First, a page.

While Italian cuisine involves many meats, cheeses, seafood, and vegetables, most of us associate Italian cuisine first and foremost with pasta. Pasta comes in many shapes and sizes, and each shape helps trap the sauce, stand up to a casserole, or elevate a salad. Here are some of the shapes you’ll find in Italian dishes, as well as the kind of dishes where you might find them.

Acini di Pepe

Literally “peppercorn,” these tiny pasta beads are usually found in soups.

Anelli

These small rings of pasta are usually found in soups or salads. Even smaller rings are called anellini.

Angel Hair / Capelli d’angelo

Angel Hair is long, thin noodles served with light sauces and vegetables, often coiled into a nest. In Italian, capellini literally translates to “thin hair.”

Bucatini

Bucatini are thick spaghetti-like noodles with a hole running through the center. In Italian, buco means “hole,” and bucato means “pierced.” You might also hear this pasta called perciatelli, from perciare, “to hollow.” These noodles are served with buttery sauces, cured meats, or salty fish like anchovies or sardines.

Campanelle

Literally “little bells,” this ruffled, cone shaped pasta is also known as gigli (Italian for “lilies”) and ricciolo. It works well in pasta salads or with chunky sauces.

Cavatelli

This short pasta resembles a hot dog bun, and pairs well with thick and chunky sauces. Its name comes from the verb cavare, which means “to hollow,” and that hollowness is what makes this pasta so good at holding onto thicker sauces.

Ditalini

This tiny tube-like pasta, whose name means “little thimbles,” is generally used in soups.

Farfalle

Farfalle is commonly known as bow tie pasta, but its name actually means “butterflies.” Either way, this versatile shape works well with chunky sauces, as well as in soups and pasta salads.

Fettuccine

If you’re craving a thick and hearty sauce but want noodles, fettucine is a good bet. Its name means “little slices,” and because of its width it stands up well to heavier sauces.

Fusilli

Fusilli is a short spring or corkscrew-shaped pasta that stands up well to heavy sauces. It’s also sturdy enough to bake in casseroles. Fusilli col buco / fusilli bucati lunghi has the same twisted shape, but is longer in length.

Gemelli

Gemelli, or “twins” in Italian, is a short pasta made of two rods twisted together into a spiral. It pairs well with a variety of sauces and preparations, hot or cold.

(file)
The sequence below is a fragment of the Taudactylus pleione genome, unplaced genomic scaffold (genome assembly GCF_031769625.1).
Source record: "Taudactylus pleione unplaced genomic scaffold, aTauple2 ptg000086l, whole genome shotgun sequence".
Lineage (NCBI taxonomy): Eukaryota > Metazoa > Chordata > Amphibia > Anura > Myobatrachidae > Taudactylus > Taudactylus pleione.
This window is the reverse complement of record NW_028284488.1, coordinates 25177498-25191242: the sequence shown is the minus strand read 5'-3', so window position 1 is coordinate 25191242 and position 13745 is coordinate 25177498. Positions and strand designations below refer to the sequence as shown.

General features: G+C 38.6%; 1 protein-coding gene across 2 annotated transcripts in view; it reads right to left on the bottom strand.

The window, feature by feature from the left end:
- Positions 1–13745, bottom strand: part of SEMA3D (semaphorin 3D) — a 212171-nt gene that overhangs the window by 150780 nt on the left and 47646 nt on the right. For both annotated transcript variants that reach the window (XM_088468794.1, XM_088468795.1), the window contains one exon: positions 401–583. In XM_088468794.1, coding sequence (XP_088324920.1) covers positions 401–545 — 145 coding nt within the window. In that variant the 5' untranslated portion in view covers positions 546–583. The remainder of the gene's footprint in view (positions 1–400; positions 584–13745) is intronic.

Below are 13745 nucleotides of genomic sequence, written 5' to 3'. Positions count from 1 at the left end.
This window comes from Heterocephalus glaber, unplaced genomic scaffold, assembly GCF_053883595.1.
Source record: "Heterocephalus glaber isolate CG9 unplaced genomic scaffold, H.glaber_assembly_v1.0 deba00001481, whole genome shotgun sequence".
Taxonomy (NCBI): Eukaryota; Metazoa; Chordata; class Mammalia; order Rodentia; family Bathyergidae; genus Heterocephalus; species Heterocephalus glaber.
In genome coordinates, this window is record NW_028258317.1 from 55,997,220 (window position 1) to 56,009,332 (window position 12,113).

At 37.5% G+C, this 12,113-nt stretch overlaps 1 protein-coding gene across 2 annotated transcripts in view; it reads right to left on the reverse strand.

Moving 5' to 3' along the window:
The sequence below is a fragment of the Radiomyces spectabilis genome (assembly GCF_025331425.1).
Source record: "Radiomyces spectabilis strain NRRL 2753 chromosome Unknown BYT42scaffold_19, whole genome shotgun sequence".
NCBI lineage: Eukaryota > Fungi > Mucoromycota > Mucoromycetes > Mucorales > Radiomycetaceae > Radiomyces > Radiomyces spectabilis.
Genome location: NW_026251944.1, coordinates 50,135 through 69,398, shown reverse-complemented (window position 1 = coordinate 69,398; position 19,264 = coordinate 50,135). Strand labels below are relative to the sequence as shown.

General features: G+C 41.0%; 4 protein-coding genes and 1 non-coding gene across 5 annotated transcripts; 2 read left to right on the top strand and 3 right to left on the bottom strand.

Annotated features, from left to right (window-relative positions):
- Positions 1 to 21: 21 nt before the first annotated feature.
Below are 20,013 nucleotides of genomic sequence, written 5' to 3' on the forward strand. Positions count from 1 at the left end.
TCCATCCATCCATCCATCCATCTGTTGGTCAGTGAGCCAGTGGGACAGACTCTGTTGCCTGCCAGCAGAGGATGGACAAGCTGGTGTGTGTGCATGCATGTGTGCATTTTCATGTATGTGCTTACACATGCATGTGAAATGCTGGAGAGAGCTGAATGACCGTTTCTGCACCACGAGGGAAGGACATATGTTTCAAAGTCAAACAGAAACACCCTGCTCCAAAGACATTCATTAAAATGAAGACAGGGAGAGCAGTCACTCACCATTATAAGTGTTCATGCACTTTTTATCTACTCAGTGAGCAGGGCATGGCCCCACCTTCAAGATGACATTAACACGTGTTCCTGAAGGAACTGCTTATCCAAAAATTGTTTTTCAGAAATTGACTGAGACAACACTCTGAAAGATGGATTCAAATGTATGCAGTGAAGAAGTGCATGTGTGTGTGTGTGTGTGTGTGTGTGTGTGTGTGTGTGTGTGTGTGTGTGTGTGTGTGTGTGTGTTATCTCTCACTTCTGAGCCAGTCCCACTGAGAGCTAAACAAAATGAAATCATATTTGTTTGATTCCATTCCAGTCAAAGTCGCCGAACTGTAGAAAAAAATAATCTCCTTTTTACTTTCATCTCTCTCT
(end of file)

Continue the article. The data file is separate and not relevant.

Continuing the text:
Lasagna / Lasagne

Lasagna, as it’s known in North America, or lasagne, as it’s called by English speakers elsewhere, is a wide sheet of pasta used to make layered casseroles. It often has fluted edges.

Linguini

This long, flat spaghetti is called “little tongues” in Italian, and works with a variety of sauces.

Macaroni

Macaroni refers to a short, tubular dried pasta; when curved, it’s called elbow macaroni. It works well in baked dishes, soups, and pasta salads.

Manicotti

Manicotti is a pasta of Italian-American origin. This large tube pasta is usually ridged and most often stuffed with meats, cheeses, and/or veggies, then baked.

Orecchiette

Named “little ears” for its round, inverted shape, this pasta goes well with thick and chunky sauces.

Orzo

Though it looks like a grain, orzo is a type of pasta that takes its name from “barley” in Italian. Its small, rice-like shape works well in soups and salads.

Pappardelle

With a width somewhere between lasagna and tagliatelle, this flat ribbon pasta works best with hearty, creamy sauces.

Penne

Penne, which means “quills” or “feathers” in Italian, is a tube pasta with ends cut on a diagonal. It is an ideal shape for pairing with chunky meat or vegetable sauces, and bakes well, too. Penne rigate is a ridged version of this shape, while penne mostaccioli is a thinner, also ridged version.

Pici

Pici is a thick, round, usually hand-rolled pasta that resembles fat spaghetti. These rustic noodles are often paired with game meat and hearty sauces.

Ravioli

These square or round pasta pillows can be filled with cheese, meat, or vegetables.

Rigatoni

These large, grooved pasta tubes work well with a variety of sauces, especially those with large chunks.

Rotelle

Meaning “little wheels” in Italian, this cartwheel-shaped pasta is a modern invention. The hollow “spokes” of its wheeled shape pick up lots of sauce, whether creamy or chunky.

Spaghetti

Spaghetti means “a length of cord” in Italian. This long noodle works well with a variety of sauces, and can even be used in Asian stir-fries. Spaghettini is a slightly thinner version of spaghetti, while spaghettoni can refer to spaghetti noodles that are either extra-long or extra-thick.

Tagliatelle

This flat, ribbon-shaped pasta is slightly thinner than fettucine, but thicker than linguine. Its name comes from the Italian verb tagliare, which means “to cut.”

Tortellini

This ring-shaped pasta, whose name means “little pies” in Italian, is stuffed with meat and/or cheese. It can be served with sauce or used in soups.

Vermicelli

Named “little worms” in Italian, this pasta is a slightly thinner version of spaghetti.

Ziti

This medium tubed pasta, whose name means “bridegrooms” in Italian, works well with chunky, hearty sauces or in casseroles and pasta salads.